What doesn't get announced very often is the opposite of what you are talking about. I can't think of the number of people off the top of my head who have left and then come back, but it's not an insignificant number. For instance, Scott Everts, put together all the levels in the original Fallout, and in charge of the wasteland in Fallout: New Vegas left Obsidian, but then came back.
To answer the last part of your question more specifically, we look at our development process all of the time. And, we have been specifically been looking at writing as well. For one of the projects, we have been trying different ways for the writers to write. Instead of trying to get everything to final as quickly as possible, they are now doing a rougher first writing pass. That is easier to change as we find things we want to change in the game, and also means we can get that quest into the game more quickly to get a feel for how it fits.
Brian Heins: Just to chime in quickly on this, I'm one of the people who left Obsidian and then returned. I initially worked at Obsidian in 2004-2005, on a project that was cancelled, a little bit on NWN2, and in the early stages of pre-production on Alpha Protocol. I rejoined almost 5 years ago now, and have been very happy working on both South Park and now Tyranny.
On making games, especially isometric RPGs:
What's your favourite part of creating an 'old school' RPG like Pillars of Eternity or Tyranny?
Brian Heins: I didn't work on Pillars, so I can't speak to that experience. One of the best parts of making Tyranny for me was the fact that I got to create an experience like BG/IWD. I loved playing those games. I failed midterms because of those games. I love that I get to hopefully inspire the same joy and failure in others! ;)
Feargus Urquhart: Brian and the other guys should also answer, but for me there is some freedom from the huge expectations of a AAA console game like Fallout and Mass Effect. I totally want us to be making those games, but they are also one of the scariest roller coasters to get on. Because of the freedom, it feels like we can experiment a bit more in the games, and also come up with things like the Scripted Interaction in Pillars (the "choose your own adventures" with the line drawings) that probably wouldn't be received well in bigger budget games.
In terms of game design and development which do you prefer, isometric cRPGs like Pillars of Eternity, Planescape Torment, Tyranny or First/Third Person Shooter-esque like Fallout: New Vegas?
Brian Heins: They're exciting and challenging in different ways. I don't know that I could say I like one more than the other. Though, when you're in the middle of developing one type of game, dealing with its particular headaches and challenges, there's always a 'grass is greener' view that making another type of game would be so much better. :) Then, you make that type of game and think about how great it was to make the other type!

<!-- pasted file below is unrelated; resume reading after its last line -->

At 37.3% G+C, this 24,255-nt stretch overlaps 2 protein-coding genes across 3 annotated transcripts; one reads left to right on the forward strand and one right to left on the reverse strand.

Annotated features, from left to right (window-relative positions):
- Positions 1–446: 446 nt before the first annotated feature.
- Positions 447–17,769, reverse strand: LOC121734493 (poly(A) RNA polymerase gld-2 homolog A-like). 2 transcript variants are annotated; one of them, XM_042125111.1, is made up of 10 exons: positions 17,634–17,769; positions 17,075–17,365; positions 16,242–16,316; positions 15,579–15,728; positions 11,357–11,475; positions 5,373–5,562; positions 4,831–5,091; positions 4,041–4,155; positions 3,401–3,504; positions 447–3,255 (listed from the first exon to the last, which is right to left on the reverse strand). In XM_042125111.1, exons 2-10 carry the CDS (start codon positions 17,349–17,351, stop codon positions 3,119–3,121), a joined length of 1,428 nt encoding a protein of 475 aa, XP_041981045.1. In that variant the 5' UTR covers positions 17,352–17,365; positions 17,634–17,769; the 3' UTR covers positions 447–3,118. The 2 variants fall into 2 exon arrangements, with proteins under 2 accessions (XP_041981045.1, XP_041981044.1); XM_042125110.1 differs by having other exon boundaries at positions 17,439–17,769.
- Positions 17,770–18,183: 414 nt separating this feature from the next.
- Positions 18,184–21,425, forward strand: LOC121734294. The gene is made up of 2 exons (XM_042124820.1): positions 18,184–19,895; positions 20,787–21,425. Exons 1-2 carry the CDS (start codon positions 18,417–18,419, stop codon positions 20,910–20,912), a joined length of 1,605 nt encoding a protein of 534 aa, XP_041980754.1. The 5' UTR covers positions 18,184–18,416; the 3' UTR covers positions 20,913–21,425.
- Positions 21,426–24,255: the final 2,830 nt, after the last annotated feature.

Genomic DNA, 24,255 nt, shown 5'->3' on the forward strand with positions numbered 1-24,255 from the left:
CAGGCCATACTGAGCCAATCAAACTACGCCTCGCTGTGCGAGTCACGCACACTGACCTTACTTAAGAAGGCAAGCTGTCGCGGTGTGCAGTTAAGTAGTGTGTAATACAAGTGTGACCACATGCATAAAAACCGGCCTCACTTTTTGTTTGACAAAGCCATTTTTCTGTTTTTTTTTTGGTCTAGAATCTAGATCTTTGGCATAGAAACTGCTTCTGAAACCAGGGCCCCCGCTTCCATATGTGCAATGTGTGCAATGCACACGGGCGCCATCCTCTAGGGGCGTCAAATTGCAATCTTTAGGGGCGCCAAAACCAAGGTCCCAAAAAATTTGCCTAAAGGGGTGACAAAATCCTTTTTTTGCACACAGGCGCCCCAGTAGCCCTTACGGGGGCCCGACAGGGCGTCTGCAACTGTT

Feargus Urquhart: I have a lame answer and say that I like them all. I think most game makers like exploring games that are expressed in many different ways and in many different settings. I also think it becomes an interesting challenge to figure out how you can best use the style of gameplay that you've chosen. Things you can do in an iso game don't always work in a third person game, and vice versa. Thinking of those things and playing up that gameplay is fun challenge that also make the game better.
What's different about making games now vs. making games in the 90s? Do you miss anything about those heady days?
Feargus Urquhart: The teams are a lot bigger, and where artists were sometimes the smallest department on games - they are generally now the largest. That's changed a lot about how we spend our time, and figuring out how to best to spend each of our development bucks. I often say we get 100 poker chips to make a game, and need to figure out how best to spend them. So that might have sounded negative, but there are also some pretty cool things. Characters in games today just feel so much more alive, and that is not just because of the art. I think we have all gotten better at how to create, write, and voice believable, memorable characters.
I'm wondering if we're going to see a fully voice acted first or third person RPG from you in the future, like Dragon Age: Origins, like you did in Alpha Protocol or Kotor 2.
Feargus Urquhart: We've talked a lot about how fully voiced our games are since Eternity. It was great to have VO in Eternity, but having half voiced conversations was a little odd - even jarring. So, definitely something we are talking about and seeing what we can do.